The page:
No Time For Complacency ...and How Digital Downtown Wowed Lower Manhattan!
This issue is dedicated to discovering exactly where our industry stands on the “green” subject. What are the manufacturers doing? What are the custom integrators/retailers doing? What do your customers really want? Do they even care? CustomRetailer’s key reporters have been looking into this for months, with some surprising results.
In Los Angeles, where I live, I follow the housing market rather closely. A friend of mine, a “Realtor to the Stars” and other high-end clients, has told me the homes that are selling have various forms of “Green Initiatives” in place such as temperature, lighting, drapery control and reuse of groundscape water, recycling and more. Do your customers care? Do you want to learn more? Do you want to share information? Then log into the CustomRetailer Forums to discuss.
Even though these topics are going to become increasingly important to all of us, it’s the Case Study on page 40 that requires your immediate attention. I rushed this Case Study into the first issue of CustomRetailer that I could. This true story was brought to me by industry veteran Franklin Karp. Franklin is the COO of Audio Video Systems of Mineola, N.Y., and has been in the CE industry since 1971. He has served as past president and board member of HTSA and was formerly president and CEO of Harvey Electronics.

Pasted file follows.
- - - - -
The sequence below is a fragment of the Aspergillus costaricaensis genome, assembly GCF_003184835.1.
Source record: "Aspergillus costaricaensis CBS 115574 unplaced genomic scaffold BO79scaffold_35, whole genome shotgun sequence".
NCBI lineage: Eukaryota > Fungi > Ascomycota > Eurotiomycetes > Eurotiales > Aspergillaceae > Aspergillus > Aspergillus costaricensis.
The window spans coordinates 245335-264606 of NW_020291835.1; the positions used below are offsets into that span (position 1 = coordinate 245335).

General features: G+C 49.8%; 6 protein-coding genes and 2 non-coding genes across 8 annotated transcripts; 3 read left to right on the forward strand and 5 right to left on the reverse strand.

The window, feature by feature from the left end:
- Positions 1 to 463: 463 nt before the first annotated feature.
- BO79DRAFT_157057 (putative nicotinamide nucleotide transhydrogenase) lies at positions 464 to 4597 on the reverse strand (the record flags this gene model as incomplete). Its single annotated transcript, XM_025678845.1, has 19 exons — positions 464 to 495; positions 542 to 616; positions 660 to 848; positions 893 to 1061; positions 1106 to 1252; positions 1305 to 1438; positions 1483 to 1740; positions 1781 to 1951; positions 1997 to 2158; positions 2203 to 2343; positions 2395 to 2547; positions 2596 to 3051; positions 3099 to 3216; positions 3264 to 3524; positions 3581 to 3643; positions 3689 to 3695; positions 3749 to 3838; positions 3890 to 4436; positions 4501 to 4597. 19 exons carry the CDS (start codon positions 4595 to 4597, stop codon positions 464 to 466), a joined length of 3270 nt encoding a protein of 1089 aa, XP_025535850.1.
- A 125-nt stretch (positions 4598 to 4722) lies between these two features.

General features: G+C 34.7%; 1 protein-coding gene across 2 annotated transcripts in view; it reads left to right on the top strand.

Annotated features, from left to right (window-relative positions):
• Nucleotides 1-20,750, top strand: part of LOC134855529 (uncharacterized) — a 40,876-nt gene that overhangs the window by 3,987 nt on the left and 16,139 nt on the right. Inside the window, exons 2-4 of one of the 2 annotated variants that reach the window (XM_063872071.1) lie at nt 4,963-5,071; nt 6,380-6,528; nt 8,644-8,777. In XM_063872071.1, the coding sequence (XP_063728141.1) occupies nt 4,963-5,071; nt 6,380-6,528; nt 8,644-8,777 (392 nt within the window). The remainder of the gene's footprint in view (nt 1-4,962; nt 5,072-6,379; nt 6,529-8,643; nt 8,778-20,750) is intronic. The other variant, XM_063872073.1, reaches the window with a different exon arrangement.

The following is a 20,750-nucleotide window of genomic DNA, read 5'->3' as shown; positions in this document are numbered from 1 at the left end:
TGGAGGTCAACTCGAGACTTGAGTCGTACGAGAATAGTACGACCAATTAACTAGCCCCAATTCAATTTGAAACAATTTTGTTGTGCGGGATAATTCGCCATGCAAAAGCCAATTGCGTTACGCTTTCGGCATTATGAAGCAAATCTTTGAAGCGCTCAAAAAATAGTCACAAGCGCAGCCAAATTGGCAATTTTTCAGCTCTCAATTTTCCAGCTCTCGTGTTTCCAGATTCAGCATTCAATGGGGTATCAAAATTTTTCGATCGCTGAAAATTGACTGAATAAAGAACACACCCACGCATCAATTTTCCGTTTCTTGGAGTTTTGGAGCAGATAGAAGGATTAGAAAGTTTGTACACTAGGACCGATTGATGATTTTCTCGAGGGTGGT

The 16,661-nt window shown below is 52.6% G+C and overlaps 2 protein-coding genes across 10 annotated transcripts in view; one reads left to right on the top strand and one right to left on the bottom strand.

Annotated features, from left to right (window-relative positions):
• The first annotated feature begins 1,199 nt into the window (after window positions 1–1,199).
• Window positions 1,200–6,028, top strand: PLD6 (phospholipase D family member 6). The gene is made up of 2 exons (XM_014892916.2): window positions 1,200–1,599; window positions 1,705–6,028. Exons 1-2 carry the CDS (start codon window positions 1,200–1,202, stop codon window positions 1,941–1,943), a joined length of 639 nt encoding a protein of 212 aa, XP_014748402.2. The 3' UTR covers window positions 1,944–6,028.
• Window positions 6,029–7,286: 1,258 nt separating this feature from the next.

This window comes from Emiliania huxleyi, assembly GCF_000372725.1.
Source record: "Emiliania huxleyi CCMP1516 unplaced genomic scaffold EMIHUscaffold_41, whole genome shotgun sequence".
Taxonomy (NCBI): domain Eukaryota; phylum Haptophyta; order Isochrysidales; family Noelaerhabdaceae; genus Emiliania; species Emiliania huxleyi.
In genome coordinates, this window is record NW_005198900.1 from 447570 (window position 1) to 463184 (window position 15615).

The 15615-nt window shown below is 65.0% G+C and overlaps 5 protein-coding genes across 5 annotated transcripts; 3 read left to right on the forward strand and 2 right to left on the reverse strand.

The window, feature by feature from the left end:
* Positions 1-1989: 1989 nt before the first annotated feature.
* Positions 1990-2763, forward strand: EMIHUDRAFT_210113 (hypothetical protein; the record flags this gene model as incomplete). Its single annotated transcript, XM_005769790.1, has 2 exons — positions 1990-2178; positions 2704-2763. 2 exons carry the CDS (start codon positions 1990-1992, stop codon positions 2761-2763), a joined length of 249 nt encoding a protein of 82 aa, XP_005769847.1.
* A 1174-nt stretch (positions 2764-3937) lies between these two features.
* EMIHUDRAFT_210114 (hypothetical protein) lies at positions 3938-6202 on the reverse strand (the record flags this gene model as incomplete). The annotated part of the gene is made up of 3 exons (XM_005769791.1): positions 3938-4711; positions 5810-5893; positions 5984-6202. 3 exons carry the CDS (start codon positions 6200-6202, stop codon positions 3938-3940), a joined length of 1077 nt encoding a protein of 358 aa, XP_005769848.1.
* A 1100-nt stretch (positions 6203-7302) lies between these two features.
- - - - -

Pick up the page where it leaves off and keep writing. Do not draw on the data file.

The severity of this case study is a serious reminder that complacency can kill your business. It’s a true testament that if you are not diligent in how you handle your customers and value that recurring revenue stream from an existing source, someone else will be. And sometimes that someone else can be the least person/company that you would have expected.
Reading Franklin’s Case Study reminded me of a conversation I had with Michael Stein of Russound back in January when he told me that, “Installers will have to adapt to accelerating change. Ten years from now, the systems they install will be very different. The large bundles of wires snaked around the home will be mostly replaced with wireless, powerline and single IP cables running to devices (currently Cat5). Much of what the integrators sell today will become commonplace, plug and play, and if not installed by the consumer themselves, will be installed by some Geek Squad-type company.